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Indian Estates
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Indian Estates
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Indian Estates
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Indian Estates
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PROPAGATION OF COFFEE

Propagation Through Seed Use of quality seed plays an important role in establishing a productive plantation. Hence, it is always advisable to procure authentic seed material from coffee Board Research department. Preparation of quality seed requires careful monitoring at all levels such as establishment of genetically pure seed blocks, removal of off-types, forcing the blocks, removal of off-types, forcing the blossom in advance to ensure isolation and following strict seed preparation protocol that include harvesting of the ripe fruits at right stage to shade drying to the required moisture levels. Seed Plots and Seed Preparation Protocol The seed plots established at CCRI, regional coffee research stations and also some of the technology evaluation centers of the board by using the nucleus seed material of a particular variety become the source for collection of seed. All the seed plots are regularly maintained by removing the off-types, if any. For ensuring controlled pollination, the seed plots are irrigated before the receipt of blossom showers. At the time of harvest, mature berries at correct stage of ripening and not over ripened once, are collected and are carefully pulped on the same day of harvest by using hand pulpier without damaging beans. These freshly pulped beans are stirred in a container of clean water to remove floats or lights. The beans are then mixed with finely sieved wood-ash, evenly spread out to a thickness of about 5 cm and dried in shade. They are stirred thrice a day to facilitate uniform drying and for removal of excess ash while drying. After the drying, the seed is garbled thoroughly to remove the excess ash and also the mutilated, triangular and elephant beans. The seed coffee is supplied to the indented growers through extension network of the board. Before packing, the seed is treated with fungicide (Bavistin 50 WP) 1g kg-1 to protect from any fungal infection occurring during transit or germination. In berry borer infested areas, the seed should be subjected to fumigation with aluminum phosphide (celphos) to kill live stages of berry borer. Seeds do not exhibit any dormancy and under natural conditions viability is also short. Vegetative Propagation Techniques Vegetative reproduction, which is a form of asexual reproduction using the vegetative parts such as shoots, leaves, ensures that the plant’s unique features are retained. Coffee can be propagated successfully by using conventional vegetative propagation techniques. Propagation by Cutting In coffee, two types of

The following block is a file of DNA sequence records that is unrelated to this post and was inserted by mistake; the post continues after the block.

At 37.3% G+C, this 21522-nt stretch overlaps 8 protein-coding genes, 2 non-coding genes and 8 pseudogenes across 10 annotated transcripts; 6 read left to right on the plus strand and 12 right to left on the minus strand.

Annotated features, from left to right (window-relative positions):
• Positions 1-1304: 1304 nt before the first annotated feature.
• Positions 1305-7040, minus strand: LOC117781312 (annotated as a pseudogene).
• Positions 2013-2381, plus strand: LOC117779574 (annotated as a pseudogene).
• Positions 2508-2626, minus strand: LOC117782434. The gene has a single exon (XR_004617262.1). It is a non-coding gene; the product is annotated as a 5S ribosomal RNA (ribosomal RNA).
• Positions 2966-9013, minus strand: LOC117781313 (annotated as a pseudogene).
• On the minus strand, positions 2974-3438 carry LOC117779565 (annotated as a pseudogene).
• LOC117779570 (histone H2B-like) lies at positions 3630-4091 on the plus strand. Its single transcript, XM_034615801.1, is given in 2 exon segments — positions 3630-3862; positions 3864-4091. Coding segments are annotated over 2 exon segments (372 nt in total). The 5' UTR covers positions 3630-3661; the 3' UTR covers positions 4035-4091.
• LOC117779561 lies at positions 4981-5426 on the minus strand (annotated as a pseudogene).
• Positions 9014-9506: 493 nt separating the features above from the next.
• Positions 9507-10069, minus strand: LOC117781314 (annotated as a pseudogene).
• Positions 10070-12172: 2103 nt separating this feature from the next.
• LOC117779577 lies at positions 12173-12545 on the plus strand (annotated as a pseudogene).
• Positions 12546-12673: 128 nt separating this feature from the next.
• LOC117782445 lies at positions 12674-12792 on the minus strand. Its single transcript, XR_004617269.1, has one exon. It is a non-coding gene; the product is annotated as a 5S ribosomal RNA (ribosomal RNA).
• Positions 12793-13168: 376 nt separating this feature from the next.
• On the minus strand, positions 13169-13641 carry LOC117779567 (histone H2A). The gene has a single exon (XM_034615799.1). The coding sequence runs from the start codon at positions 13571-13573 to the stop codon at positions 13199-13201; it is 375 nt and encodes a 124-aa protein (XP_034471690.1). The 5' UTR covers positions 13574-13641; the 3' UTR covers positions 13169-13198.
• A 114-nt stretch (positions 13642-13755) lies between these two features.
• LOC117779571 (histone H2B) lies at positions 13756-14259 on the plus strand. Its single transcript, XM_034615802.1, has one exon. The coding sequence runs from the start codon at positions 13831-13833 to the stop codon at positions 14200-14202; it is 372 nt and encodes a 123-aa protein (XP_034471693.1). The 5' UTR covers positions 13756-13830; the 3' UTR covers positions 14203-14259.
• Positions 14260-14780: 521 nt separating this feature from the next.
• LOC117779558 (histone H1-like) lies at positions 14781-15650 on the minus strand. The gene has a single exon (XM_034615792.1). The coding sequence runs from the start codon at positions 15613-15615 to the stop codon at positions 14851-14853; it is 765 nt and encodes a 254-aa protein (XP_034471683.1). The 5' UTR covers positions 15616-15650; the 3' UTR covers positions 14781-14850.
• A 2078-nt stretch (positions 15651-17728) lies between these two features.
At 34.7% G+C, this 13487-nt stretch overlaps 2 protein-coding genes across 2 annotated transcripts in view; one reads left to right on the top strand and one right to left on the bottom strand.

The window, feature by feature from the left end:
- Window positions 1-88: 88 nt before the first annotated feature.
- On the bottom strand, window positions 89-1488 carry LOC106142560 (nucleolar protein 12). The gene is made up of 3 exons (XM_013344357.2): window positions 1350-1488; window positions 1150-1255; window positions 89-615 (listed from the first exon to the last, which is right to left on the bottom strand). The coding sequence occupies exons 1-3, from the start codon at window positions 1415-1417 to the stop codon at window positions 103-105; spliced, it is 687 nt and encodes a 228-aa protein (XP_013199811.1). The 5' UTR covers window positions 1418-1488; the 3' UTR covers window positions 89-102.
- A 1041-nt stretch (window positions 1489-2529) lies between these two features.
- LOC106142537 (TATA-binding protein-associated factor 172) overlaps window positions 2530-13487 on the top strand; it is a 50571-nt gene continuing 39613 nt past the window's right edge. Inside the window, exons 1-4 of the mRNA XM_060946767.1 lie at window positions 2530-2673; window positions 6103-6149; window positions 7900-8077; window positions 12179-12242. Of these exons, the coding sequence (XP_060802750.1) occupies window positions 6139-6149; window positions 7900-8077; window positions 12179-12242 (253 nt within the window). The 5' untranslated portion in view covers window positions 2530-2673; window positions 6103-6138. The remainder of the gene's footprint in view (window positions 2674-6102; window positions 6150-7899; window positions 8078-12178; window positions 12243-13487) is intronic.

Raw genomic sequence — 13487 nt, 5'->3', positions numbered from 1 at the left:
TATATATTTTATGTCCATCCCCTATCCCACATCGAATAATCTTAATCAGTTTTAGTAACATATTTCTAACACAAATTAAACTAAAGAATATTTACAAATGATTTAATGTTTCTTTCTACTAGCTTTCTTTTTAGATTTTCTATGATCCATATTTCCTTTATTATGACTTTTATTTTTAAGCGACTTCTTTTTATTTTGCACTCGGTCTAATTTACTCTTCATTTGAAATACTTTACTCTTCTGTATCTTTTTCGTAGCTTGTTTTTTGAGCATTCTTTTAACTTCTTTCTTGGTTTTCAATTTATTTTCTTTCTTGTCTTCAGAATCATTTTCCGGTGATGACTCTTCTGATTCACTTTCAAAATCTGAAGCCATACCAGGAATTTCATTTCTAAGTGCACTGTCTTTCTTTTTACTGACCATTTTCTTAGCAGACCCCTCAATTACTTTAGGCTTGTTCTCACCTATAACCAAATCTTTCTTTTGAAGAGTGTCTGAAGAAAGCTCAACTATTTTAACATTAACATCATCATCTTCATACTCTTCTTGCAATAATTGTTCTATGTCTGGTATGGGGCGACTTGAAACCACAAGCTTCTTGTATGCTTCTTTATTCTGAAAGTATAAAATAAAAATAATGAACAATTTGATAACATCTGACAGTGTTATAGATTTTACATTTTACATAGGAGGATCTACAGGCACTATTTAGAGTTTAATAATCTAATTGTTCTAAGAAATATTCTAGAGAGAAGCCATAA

DEVELOPMENT OF INDIAN COFFEE VARIETIES